Monday, March 21, 2011

Paul (2011) – Review

Paul is a funny and sci-fi nostalgia filled comedy. Structured as a road-comedy/buddy-comedy, the film works as a tale of friendship and growth along the journey. The nostalgic aspect is focused on popular science fiction (mostly from film and TV) – things like Star Wars, Star Trek (I love the reenactment of the worst fight in TV history), Close Encounters of the Third Kind, E.T., and many others (especially Steve Spielberg films, and his voice makes a cameo). These references work to be both funny and enjoyable for those that know them. However, this may also be an issue for viewers without a strong knowledge of popular sci-fi, as a ton of jokes will not work for them (or not even play as jokes or references). But, this is a film not made for those viewers – this is clearly made for sci-fi fans who will get all the references and jokes. Thus, the film does have a somewhat limited appeal, though there are also lots of jokes and comedy that do not require a strong knowledge of sci-fi films and TV as well, but some of the full enjoyment will be lost. There is also another pitfall that arises from the film being heavily geared towards referential jokes, (much like with the film Fanboys) its narrative seems to be structured more around these jokes than telling a good story. Director Greg Mottola is very good at telling nostalgic comedy stories that are very funny, while maintaining a strong dramatic narrative. Here, Mottola is able to bring the drama out of the story amidst the comedy, helping the audience feel more connected to the characters, which benefits the film. The issue is that the narrative is not quite tight enough, as it feels a tad slow in parts and most of the comedy is generated from outside factors and not so much from the main characters (played by Simon Pegg and Nick Frost). The supporting cast is funny, especially Ruth Bugs and Paul, but for the film to be really good, the comedy should generate from the main characters. The road trip aspect of the narrative delivers most of the comedy and excitement, while the buddy aspect, which should really generate both the crux of the drama and comedy, only delivers drama and character to the film. This would be fine if at its heart it were a coming of age or growth drama, but it is a comedy, so having most of the laughs come from references, locations and supporting characters and not the main characters (though they do have their moments) hurts the film in terms of its overall success as a comedy and cinematic experience (i.e. its ability to entertain). Paul is quite funny, with great and well integrated nostalgic references, but despite its nagging issues is still good, but not great.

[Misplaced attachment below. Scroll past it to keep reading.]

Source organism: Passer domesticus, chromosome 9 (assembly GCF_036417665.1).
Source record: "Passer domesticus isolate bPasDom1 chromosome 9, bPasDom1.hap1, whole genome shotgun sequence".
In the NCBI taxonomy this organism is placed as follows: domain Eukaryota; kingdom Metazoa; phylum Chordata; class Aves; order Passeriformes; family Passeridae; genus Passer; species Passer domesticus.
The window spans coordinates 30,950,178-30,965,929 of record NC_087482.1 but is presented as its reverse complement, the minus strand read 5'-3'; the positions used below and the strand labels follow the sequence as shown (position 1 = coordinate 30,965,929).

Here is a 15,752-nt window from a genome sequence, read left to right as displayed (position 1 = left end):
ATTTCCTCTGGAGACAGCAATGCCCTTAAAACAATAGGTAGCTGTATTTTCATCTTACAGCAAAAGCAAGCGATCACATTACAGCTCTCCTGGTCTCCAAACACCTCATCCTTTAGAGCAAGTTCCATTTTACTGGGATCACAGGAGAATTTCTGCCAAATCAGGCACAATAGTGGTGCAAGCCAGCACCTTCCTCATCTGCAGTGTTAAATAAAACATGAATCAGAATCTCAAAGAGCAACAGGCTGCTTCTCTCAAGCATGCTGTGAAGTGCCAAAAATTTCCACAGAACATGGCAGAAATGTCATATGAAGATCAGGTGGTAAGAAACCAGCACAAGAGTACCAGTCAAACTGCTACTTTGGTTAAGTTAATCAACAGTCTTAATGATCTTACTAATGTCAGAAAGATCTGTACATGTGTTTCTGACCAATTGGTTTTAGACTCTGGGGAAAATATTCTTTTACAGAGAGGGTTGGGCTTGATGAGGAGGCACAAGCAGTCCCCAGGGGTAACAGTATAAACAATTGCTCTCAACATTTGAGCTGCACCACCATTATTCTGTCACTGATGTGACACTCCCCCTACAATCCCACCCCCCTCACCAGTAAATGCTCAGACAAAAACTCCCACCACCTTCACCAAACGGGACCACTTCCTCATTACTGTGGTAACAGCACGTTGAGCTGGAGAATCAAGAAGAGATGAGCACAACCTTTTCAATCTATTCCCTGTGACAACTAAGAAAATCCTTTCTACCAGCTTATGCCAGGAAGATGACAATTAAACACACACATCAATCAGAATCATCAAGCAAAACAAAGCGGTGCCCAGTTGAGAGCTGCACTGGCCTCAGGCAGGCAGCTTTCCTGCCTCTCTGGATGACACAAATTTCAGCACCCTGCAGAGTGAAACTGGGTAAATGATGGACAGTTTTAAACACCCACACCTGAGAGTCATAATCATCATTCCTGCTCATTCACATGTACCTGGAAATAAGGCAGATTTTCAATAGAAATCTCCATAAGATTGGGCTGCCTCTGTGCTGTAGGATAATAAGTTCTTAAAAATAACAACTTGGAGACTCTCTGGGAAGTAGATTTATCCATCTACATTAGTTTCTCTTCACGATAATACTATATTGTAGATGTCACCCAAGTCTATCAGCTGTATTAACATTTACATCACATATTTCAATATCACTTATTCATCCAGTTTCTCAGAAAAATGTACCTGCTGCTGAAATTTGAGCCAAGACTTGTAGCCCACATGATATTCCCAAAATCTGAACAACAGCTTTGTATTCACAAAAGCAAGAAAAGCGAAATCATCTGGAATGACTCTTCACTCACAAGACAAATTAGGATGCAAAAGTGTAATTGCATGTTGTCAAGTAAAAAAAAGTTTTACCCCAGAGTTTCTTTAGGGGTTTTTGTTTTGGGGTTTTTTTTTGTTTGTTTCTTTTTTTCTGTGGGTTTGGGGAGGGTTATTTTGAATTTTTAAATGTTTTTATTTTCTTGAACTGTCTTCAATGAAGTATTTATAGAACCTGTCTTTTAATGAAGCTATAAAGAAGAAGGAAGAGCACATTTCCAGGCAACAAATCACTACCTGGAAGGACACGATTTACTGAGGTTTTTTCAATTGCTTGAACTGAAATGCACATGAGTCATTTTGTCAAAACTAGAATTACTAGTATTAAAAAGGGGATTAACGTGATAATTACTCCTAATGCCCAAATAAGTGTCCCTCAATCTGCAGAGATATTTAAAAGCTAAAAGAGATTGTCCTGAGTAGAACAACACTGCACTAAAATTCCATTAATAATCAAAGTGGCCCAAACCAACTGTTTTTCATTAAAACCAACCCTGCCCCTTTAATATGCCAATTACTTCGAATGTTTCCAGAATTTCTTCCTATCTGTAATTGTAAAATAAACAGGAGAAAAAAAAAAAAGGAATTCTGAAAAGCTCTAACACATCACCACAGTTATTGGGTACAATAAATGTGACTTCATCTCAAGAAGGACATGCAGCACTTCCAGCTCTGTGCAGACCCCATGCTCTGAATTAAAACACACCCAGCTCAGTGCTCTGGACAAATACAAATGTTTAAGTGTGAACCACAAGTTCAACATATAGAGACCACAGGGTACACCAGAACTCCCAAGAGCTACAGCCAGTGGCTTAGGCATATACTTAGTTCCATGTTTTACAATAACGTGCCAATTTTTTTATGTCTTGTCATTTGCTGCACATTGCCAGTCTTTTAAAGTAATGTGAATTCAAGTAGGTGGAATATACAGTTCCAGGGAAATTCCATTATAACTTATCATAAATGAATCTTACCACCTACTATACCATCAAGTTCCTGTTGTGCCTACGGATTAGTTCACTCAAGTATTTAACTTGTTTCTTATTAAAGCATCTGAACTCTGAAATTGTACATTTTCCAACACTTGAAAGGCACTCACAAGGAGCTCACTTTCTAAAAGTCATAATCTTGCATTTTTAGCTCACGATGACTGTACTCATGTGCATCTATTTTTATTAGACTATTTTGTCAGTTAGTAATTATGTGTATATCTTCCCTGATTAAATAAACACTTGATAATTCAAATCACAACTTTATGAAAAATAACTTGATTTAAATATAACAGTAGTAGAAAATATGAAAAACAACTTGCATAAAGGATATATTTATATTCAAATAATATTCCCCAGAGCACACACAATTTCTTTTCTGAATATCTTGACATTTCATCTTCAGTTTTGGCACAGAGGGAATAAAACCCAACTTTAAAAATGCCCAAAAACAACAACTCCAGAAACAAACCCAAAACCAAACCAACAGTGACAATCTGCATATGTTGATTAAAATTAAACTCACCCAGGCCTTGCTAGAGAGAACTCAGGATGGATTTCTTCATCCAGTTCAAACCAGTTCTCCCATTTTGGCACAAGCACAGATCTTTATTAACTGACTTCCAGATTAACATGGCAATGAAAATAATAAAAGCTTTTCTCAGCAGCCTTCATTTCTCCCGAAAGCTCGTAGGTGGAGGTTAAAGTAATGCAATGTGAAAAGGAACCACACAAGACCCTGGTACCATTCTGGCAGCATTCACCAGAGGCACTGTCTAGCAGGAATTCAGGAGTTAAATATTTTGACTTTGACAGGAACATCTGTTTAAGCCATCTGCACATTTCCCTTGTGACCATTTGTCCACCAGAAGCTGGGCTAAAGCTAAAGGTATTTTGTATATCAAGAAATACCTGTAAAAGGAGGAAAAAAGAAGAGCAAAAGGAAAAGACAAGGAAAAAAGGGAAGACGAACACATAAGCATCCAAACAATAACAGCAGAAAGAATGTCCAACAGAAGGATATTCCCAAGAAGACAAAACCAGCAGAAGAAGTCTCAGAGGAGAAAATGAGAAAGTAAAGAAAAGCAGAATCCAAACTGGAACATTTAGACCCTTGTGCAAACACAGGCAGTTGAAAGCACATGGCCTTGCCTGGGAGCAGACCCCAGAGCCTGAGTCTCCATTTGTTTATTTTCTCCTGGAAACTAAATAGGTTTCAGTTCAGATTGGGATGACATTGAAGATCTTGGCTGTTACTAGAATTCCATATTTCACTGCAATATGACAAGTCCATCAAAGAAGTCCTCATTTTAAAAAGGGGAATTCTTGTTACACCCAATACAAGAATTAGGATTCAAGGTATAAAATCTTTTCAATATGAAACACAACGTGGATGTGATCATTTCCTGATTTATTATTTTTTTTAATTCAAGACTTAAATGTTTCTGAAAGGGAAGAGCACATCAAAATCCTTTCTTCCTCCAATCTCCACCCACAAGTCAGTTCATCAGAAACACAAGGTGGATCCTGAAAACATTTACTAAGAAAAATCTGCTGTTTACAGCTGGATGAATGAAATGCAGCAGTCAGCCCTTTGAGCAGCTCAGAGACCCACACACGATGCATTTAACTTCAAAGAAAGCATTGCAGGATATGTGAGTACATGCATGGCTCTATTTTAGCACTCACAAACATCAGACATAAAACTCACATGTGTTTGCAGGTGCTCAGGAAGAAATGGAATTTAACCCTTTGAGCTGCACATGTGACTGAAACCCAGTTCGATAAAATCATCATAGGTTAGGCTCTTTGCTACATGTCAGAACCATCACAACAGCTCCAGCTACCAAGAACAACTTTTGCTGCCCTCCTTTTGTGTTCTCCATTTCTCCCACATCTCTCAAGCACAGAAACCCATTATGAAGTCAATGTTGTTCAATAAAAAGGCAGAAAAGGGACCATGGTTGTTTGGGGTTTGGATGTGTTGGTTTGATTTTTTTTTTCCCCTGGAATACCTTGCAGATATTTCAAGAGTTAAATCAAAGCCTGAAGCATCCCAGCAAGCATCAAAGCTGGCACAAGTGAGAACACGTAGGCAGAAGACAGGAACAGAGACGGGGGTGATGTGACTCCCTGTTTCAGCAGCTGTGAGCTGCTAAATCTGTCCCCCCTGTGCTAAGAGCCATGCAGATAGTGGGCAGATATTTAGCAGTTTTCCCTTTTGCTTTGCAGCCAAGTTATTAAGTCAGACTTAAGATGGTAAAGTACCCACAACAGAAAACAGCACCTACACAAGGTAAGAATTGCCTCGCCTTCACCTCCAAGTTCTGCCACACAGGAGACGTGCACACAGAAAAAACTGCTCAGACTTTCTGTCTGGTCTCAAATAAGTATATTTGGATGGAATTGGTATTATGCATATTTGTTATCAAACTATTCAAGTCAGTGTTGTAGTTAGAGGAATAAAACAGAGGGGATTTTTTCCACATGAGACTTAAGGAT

Technical and acting achievements: Paul is Greg Mottola’s third feature film. He yet again shows his knack for addressing his material in such a way that resonates with the audience, both through his use of character connection to the audience and nostalgia. However, this is his weakest film to date. It is not funny enough to be a great comedy and not dramatic, moving or interesting enough to be a great dramady, so we are left with a good comedy (but really only if you like popular sci-fi and get the references). The script by Pegg and Frost is a good road trip and shows their love of science fiction, but it seems as though there is more interested in the references than the story, which does hurt the narrative. David Arnold’s score is good, playing off the nostalgia and genre the characters love. The cinematography by Lawrence Sher is mostly straight-forward, but in certain scenes is better than what comedies typically get. Production designer Jefferson Sage must have had a fun time with the sets and locations in the film (I particularly liked the choice and look of Tara Walton’s house and grounds – it reminds me of Superman coming to Earth, and maybe it is supposed to). The cast is funny overall. Joe Lo Truglio is the standout among the bit players in the film; he is really silly, in a good way. Simon Pegg and Nick Frost have tons of chemistry and go together well, but they did not generate much of the best stuff in the film. Principal supporting characters Kristen Wiig and Seth Rogen (who voices Paul) steal the show. Wiig is hilarious, while Rogen’s Paul has the charisma that focuses the audience’s attention.

Films centered around nostalgia often endear themselves to their intended audience, and Paul does that. It is funny and entertaining, but not everyone will like or get it. 7/10 

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